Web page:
To introduce the following subjects:
Organization of digital computers
Basic principles and operations.
Stallings W., Computer Organization and Architecture: Designing for Performance, (9-th Edition) Prentice Hall, 2012.
Stallings W., Computer Organization and Architecture: Designing for Performance, (6-th Edition) Prentice Hall, 2003 Stallings W., Computer Organization and Architecture: Designing for Performance, (5-th Edition) Prentice Hall, 2000. Mano M. M., Computer System Architec-ture (3-rd Edition), Prentice Hall, 1993. Stallings W., Computer Organization and Architecture: Principles of Structure and Function, 3-rd Edition) Macmillan Publishing Company, 1993. Wear L.L., Computer: An Introduction to Hardware and Software Design, McGraw Hill International Edition, 1991.
Subject Contents in Outline:
Data Representation and Manipulation
Register Transfer and Microoperations
Basic Computer Organization
Overview of programming
Central Processing Unit
Suggested Reading Assignments:
Stallings William, Computer Organization and Architecture: Designing for Performance, (9th Edition) Prentice Hall, 2012.
Part II The Computer Systems
Chapter 3 A Top-Level View of Computer Function and Interconnection (Pages 87- 115) (main)
(Pages 116 – 129) (optional)
Part IV The Central Processing Unit
Chapter 14 Processor Structure and Function
(Pages 505 – 548) (optional)
Part VI The Control Unit
Chapter 19 Control Unit Operation
(Online resources, 9th Edition) (optional)
(Pages 579 – 602, 8th Edition) (optional)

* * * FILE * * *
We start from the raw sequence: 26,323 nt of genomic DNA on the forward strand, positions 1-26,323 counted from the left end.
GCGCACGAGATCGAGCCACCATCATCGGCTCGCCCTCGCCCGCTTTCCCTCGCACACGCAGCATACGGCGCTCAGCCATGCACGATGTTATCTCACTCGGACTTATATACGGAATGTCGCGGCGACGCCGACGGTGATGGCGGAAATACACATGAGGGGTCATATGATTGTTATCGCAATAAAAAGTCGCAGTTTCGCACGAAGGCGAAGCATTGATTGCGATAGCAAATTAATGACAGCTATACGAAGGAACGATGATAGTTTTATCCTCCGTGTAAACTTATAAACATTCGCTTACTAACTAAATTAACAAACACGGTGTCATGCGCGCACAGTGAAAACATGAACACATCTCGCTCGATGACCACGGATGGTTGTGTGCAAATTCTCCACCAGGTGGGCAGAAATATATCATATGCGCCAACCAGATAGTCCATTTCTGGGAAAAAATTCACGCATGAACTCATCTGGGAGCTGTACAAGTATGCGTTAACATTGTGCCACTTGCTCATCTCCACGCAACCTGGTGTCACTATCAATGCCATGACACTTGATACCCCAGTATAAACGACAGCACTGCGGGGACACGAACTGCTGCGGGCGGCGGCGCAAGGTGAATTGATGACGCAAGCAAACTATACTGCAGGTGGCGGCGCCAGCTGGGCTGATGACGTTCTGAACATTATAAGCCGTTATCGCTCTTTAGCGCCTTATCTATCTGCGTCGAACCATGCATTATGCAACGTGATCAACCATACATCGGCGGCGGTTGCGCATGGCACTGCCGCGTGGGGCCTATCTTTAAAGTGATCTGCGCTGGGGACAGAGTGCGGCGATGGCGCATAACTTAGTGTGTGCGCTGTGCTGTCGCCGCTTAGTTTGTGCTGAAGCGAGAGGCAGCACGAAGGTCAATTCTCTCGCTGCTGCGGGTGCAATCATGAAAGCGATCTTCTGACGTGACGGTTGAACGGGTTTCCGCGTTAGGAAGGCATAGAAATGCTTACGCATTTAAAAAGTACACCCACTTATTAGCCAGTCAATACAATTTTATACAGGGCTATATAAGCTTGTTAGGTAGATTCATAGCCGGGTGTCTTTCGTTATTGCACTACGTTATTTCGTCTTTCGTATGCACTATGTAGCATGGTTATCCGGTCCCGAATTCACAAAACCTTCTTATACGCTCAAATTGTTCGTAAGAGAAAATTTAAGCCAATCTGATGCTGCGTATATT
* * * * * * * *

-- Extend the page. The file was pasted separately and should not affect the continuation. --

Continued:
1. SYSTEM COMPONENTS
Central Processing Unit (CPU)
The most basic tasks handled by the CPU
Find and load the next instruction
Execute the instruction:
Fetch data from memory / registers
Store data in memory / registers
Perform calculations and comparisons
Modify the instruction pointer (branching)
if A > B
then Y:= A-B
else Y:= A+B
The CPU is divided into three parts:
The Arithmetic Logic Unit (ALU)
Carries out arithmetic, logical, and shifting operations
The Control Unit (CU)
Fetches data and instructions and decodes addresses for the ALU. ¨
Registers are special work areas inside the CPU.
They are designed to be accessed at high speed.
Provide storage internal to the CPU.
The Intel instruction set requires the use of at least one register for nearly all instructions.
MAR, MBR, I/OAR, I/OBR
MAR - memory address register
specifies the address in memory for the next read or write.
MBR - memory buffer register
contains the data to be written into memory or receives the data from memory.
I/OAR - I/O address register
specifies a particular I/O device.
I/OBR - I/O buffer register
is used for the exchange of data between an I/O module and the CPU.
Some mechanism that provides for communication among the control unit, ALU, and registers.
Consists of a set of locations defined by sequentially numbered addresses.
Each location contains a binary number that can be interpreted as either l
an instruction, or
transfers data from external devices to CPU and memory, and vice versa
Contains internal buffers for temporarily...
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